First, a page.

Avatars and alter egos

I’ve been using the Internet as a tool for a long time. My first connections were with a 300-baud telephone modem that you literally placed the telephone handset into a cradle on the modem. It was so slow that I would download my emails, disconnect and write my replies then reconnect to upload my responses. Email was all we did in those days. I participated in an email group that focused on church concerns and theology. In those days we all used pseudonyms for email addresses. It reminded me of the handles we used in CB radio conversations. I remember thinking at the time that it would make a lot more sense to use our real names. There were several people in the email group whose identities I knew and none of us posted anything in our messages that we would have minded being associated with our names.

It seems that from the very beginning the Internet encouraged people to use their imaginations to create a kind of alter ego - the personality on the Internet was somehow different and distinct from the person you would meet face-to-face. I have resisted this notion. There is nothing appealing to me about having a kind of split personality. I don’t need to have another identity to maintain. One is enough for me.

While my friends were really developing Facebook profiles and using free blog sites, I was developing this web presence. I have registered the domain names for RevTedH and maintain them as my official we presence. The only reason I don’t use my full name, Ted Huffman, is that it was already registered to another Internet user. If you go to tedhuffman.com, you can find out about a director who has the same name as I. We both have a taste for opera. I didn’t study at Yale.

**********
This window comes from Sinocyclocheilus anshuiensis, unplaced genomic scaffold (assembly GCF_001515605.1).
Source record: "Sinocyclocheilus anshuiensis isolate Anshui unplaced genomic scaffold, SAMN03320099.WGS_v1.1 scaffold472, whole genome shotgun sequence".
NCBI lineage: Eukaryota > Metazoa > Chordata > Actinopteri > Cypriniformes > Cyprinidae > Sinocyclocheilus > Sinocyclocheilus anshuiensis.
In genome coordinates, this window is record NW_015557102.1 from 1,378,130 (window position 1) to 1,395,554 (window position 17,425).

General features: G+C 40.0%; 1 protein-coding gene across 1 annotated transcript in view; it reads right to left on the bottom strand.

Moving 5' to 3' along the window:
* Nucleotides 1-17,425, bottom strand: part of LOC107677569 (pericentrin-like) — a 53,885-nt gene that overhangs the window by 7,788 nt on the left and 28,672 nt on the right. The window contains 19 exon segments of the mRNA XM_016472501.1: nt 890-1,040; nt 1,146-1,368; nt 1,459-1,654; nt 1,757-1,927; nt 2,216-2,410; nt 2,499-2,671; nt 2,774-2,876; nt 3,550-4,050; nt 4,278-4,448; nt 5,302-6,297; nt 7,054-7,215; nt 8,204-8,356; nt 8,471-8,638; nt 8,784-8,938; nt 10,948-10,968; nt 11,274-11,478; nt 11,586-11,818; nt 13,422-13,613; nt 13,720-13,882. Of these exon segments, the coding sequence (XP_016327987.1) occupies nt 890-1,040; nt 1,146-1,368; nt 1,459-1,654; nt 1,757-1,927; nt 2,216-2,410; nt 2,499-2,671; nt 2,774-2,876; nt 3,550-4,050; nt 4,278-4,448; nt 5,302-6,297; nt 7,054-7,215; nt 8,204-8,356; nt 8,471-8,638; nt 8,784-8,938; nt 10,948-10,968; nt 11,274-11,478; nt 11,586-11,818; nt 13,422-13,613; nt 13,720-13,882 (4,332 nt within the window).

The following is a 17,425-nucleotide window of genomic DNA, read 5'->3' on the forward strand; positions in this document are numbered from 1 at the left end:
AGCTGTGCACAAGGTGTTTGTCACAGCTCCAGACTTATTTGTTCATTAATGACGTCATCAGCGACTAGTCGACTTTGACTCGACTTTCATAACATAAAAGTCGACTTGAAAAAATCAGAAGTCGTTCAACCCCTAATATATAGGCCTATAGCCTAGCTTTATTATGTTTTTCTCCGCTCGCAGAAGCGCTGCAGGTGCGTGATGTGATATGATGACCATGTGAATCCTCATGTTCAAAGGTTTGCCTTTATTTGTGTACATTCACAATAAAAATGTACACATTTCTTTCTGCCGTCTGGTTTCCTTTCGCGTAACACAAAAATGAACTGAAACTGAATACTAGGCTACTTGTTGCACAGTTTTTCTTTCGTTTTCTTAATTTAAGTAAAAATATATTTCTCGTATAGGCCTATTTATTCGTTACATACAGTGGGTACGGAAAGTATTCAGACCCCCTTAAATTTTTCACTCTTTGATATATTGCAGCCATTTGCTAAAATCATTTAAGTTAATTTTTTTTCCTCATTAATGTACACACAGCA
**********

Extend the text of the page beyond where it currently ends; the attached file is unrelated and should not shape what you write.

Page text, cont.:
It seems, however, that there are a lot of people who are intentionally creating and maintaining different personalities on the Internet. They don’t seem to mind inconsistencies and don’t mind projecting an image that is different from what is known to the people with whom they live and work. Others are working to project their real personality, but putting a lot of personal data out on Facebook and other sites where their data is available to be used and abused by advertisers, political operatives and others.

I’m not sure what is right or wrong in terms of an Internet presence, but I’ve tried to follow similar patterns to those by which I live the rest of my life. My web site is probably an incomplete picture, but I think that what is here is accurate. There are, however, stories that I don’t tell. Given that this site contains over 3,000 personal essays, there is a lot of data up here. But it is going to take you a lot of reading to find the details about my life. Some things are pretty obvious, like the events of my educational history, my publications, employment history and other details that are on my CV page. You can find out the names of my children and grandchildren quite easily. You can even find the picture of my grandchildren that I’ve chosen as the header for this year’s journal. You’d have to dig deeper and read quite a few essays to find the towns where my children and grandchildren live, but that information has also been revealed.